Abe must heed Merkel’s wordsGerman Chancellor Angela Merkel was unequivocal in her message to Japan during her recent visit to the nation. “Reflecting on the past is one of the preconditions for reconciliation,” she said on Monday during a joint conference with Prime Minister Shinzo Abe after wrapping up her two-day visit. In an earlier seminar, she urged Japan to squarely confront its wartime history and stressed that Germany was able to work on reconciliation and be welcomed into the European Union after it turned its back on the Nazism of its past.
Merkel stressed that unbiased historical perceptions are the beginning of atonement and the opening of a future in reconciliation in the presence of Abe who has, famously, been criticized for his revisionist views on past aggressions and caused diplomatic tensions with Korea and China.
Speaking a day before International Holocaust Memorial Day on Jan. 26, Merkel said that there is no statute of limitations on crimes against humanity to remind Germans that they must “everlastingly” answer for the crimes of Nazis. But her Japanese counterpart has been doing the opposite, condoning and rationalizing colonial excesses and past aggressions instead of showing sincere remorse and atonement. He referred to Aug. 15 as the day of the end of World War II instead of the day of surrender and defeat. Some speculate he could drop the expression of colonial rule and aggression in his speech to commemorate this year’s 70th anniversary of the end of the war.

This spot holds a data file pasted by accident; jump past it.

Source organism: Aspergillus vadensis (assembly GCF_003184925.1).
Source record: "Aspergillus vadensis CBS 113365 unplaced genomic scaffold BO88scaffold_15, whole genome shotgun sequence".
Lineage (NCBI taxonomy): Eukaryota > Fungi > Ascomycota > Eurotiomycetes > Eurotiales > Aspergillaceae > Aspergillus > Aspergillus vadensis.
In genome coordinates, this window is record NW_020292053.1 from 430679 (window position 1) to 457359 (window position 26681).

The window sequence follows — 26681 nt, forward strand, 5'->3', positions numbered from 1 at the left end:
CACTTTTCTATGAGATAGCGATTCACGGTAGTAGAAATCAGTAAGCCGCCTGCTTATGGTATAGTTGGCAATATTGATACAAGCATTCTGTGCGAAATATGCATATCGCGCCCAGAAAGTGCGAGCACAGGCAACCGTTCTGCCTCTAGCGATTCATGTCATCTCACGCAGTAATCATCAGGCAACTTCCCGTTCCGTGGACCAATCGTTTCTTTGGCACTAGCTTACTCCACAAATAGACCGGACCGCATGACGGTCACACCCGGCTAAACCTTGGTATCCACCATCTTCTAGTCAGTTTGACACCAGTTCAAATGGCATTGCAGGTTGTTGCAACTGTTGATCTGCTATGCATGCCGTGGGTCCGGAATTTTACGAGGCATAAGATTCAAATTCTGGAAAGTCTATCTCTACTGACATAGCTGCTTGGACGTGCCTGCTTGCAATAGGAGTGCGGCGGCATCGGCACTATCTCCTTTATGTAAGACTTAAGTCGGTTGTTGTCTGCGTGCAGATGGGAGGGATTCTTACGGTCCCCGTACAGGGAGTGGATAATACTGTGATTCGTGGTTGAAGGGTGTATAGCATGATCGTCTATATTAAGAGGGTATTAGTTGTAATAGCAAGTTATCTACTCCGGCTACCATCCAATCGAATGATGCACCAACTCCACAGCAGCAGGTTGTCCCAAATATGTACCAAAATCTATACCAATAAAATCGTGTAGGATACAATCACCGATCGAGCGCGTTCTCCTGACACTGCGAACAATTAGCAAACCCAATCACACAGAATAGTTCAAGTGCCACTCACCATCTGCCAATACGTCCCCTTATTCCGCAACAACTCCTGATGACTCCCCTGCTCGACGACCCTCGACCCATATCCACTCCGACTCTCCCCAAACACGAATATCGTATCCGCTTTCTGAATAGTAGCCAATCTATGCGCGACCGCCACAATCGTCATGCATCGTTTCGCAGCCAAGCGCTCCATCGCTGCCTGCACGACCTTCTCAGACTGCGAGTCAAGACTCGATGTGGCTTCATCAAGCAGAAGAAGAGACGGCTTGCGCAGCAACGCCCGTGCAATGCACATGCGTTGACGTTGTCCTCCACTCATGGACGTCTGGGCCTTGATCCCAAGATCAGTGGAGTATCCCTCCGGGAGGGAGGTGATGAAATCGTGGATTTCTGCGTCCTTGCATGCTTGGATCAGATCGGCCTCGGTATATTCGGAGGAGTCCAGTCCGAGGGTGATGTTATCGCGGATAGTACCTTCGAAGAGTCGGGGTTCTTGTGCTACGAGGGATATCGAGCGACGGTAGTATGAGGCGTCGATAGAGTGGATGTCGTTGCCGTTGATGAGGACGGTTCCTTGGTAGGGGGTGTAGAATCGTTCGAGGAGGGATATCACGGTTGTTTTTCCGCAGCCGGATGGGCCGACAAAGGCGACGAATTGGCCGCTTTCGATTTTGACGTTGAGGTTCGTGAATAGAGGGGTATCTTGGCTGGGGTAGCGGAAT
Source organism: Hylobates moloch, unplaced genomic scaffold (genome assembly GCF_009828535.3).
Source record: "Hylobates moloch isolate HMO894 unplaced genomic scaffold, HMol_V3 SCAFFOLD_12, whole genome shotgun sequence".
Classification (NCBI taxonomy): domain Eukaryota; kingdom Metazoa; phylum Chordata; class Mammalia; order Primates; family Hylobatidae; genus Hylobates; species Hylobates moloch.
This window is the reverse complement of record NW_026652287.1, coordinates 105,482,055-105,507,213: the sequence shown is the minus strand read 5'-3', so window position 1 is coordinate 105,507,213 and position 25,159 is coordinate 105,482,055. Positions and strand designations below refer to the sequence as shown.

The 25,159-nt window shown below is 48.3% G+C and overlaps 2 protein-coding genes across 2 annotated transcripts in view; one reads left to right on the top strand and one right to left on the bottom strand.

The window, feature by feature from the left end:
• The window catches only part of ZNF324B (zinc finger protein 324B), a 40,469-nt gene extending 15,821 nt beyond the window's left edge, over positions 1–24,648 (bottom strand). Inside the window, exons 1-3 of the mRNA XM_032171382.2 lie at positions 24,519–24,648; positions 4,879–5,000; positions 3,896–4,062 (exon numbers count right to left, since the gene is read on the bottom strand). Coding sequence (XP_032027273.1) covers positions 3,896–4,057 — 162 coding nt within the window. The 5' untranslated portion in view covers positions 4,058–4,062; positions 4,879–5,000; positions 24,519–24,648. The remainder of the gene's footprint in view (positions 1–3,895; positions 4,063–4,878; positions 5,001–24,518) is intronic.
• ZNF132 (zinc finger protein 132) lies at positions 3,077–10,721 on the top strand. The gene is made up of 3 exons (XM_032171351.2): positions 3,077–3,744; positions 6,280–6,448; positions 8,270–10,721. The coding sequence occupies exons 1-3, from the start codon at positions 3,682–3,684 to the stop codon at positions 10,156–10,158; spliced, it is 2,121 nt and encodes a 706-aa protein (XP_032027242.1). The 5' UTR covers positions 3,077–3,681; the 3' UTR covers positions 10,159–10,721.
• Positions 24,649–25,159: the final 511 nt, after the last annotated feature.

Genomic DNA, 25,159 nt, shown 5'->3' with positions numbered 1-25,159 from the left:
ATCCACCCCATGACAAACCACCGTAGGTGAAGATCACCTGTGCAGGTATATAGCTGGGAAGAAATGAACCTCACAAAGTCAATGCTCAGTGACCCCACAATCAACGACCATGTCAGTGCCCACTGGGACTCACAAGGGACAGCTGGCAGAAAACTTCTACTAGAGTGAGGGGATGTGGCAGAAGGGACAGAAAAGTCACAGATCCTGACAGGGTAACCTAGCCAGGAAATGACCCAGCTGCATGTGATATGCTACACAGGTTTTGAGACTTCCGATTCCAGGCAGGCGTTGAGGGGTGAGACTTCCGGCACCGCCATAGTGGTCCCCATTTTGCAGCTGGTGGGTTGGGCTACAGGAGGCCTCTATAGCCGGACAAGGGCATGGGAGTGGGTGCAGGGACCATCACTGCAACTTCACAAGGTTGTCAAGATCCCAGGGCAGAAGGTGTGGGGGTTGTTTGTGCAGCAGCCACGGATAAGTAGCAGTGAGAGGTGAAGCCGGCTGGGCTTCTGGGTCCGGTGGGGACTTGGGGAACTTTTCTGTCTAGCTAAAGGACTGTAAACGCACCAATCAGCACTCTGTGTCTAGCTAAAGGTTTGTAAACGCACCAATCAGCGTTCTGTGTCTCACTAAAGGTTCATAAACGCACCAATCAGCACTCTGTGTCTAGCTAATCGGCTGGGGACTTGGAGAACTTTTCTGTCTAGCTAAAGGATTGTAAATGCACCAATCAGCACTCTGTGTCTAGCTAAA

Japan has kept to its pacifist legacy ever since the war. Its people are proud of their peaceful postwar heritage. The polls on restoring Japan’s collective military sovereign rights show more people disapprove than approve of the change. Abe’s views and policies have irked not only its neighbours, but worry its people. Abe must listen to Merkel. She quoted late German President Richard von Weizsacker, who called the end of World War II “a day of liberation” for Germans as “it freed all of us from the cynical system of Nazi tyranny.”
In 2015, marking the 70th year of the war’s end, all the countries in Northeast Asia must agree that aggressions by imperialists were crimes against humanity. Only then can Japan be truly free from its past. As Von Weizsacker said, salvation can be sought through “remembering, acknowledging, and accepting responsibility.” This year also marks the 50th anniversary since Korea and Japan normalized diplomatic ties. The two countries are in a stalemate, chained by historical issues. There is no better time to set the tone for the bilateral relationship.
JoongAng Ilbo, Mar. 11, Page 30